This is a tale of obsession. Several years ago my wife called me a “documentarian.” It took a while for me to process that because it’s not a word I had ever used to describe myself, but eventually I realized it’s totally accurate. And nowhere does that part of me manifest itself more than in the annual reports I've been making since we were married. We call it the Jamesonian. It started as an extensive eight-page (8.5" x 11") year-end newsletter. At the heart of each issue was a month-by-month timeline full of visual artifacts accompanied by written descriptions of what we did that year. Each edition was printed on two kinds of paper with color and black & white printers, hand-sewn along the spine, and shipped in heavy stay-flat mailers.
We used this format for five years, but the content length and production costs limited who we could send it to. For a couple of years I shrunk the format to 5" x 7", which simplified the content and reduced materials, but it still took about as much effort to produce as the larger version.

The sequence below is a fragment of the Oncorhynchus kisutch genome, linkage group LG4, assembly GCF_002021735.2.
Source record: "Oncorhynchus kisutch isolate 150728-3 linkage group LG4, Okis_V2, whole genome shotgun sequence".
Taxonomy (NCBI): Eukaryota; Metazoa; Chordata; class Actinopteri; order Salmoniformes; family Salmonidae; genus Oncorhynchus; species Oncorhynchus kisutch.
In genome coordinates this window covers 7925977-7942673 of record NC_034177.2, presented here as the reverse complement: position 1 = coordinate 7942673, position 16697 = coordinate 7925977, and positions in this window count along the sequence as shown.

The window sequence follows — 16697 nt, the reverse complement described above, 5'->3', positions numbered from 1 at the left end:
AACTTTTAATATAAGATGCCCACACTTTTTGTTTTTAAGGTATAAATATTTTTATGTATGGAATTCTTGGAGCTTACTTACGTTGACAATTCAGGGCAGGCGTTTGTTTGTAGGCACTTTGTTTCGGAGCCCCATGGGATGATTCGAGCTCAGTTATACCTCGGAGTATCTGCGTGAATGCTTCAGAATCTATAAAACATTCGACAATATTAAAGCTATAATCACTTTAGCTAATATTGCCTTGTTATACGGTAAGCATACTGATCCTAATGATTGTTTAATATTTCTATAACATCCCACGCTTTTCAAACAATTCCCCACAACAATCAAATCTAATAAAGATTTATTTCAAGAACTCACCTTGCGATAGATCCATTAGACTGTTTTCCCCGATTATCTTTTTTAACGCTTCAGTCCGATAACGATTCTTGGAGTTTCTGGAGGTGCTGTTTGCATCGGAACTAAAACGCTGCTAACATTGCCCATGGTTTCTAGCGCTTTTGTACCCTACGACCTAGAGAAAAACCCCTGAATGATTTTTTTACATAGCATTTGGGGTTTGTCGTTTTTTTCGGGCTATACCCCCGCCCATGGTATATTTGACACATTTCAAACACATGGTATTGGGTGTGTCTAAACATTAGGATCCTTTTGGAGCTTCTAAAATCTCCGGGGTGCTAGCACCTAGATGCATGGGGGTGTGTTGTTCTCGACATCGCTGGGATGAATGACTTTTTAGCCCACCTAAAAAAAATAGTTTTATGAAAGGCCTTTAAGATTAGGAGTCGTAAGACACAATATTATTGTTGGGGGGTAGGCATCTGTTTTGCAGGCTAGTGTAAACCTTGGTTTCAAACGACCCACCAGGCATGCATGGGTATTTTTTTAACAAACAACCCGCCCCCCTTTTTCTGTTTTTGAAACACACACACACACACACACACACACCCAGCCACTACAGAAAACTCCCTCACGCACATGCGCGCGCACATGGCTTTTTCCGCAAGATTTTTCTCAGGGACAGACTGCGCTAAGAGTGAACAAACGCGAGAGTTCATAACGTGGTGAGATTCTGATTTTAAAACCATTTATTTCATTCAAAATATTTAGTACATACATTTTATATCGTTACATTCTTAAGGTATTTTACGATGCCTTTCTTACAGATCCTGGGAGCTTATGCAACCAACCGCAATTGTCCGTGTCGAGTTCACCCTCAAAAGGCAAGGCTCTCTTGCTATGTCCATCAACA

For the 2010 issue I switched to a simple folded card that we have printed professionally. No more fussing with office printers to align back-to-back pages and sewing sheets together. And no more limits on quantities. But more importantly, changing the format gave me a blank slate. Every issue since then has its own look. The first couple of cards basically delivered the same kind of information with different art, but by 2012 I started to play with the structure of the information. Then I rethought the content altogether. Inspired by Nicholas Felton’s data-driven personal annual reports, I collected household data throughout 2013 and presented the highlights as an infographic in that year’s report. (You can see a sketchbook that gives a peek into the process of making that issue here.) Since then I’ve found a different conceptual lens for each issue. For 2014 I photographed a neatly organized collection of objects representing key events. We used our own words against us in 2015. And for 2016, we described the year in terms of things we’ve made.
From the beginning, the Jamesonian has been fueled by my idiosyncratic interests—the same things that most of my personal work revolves around—and it’s most satisfying to me when it tackles some sort of creative objective in addition to doing the job of reporting on our year. This puts more pressure on the project, but it's also what makes it worth doing at all.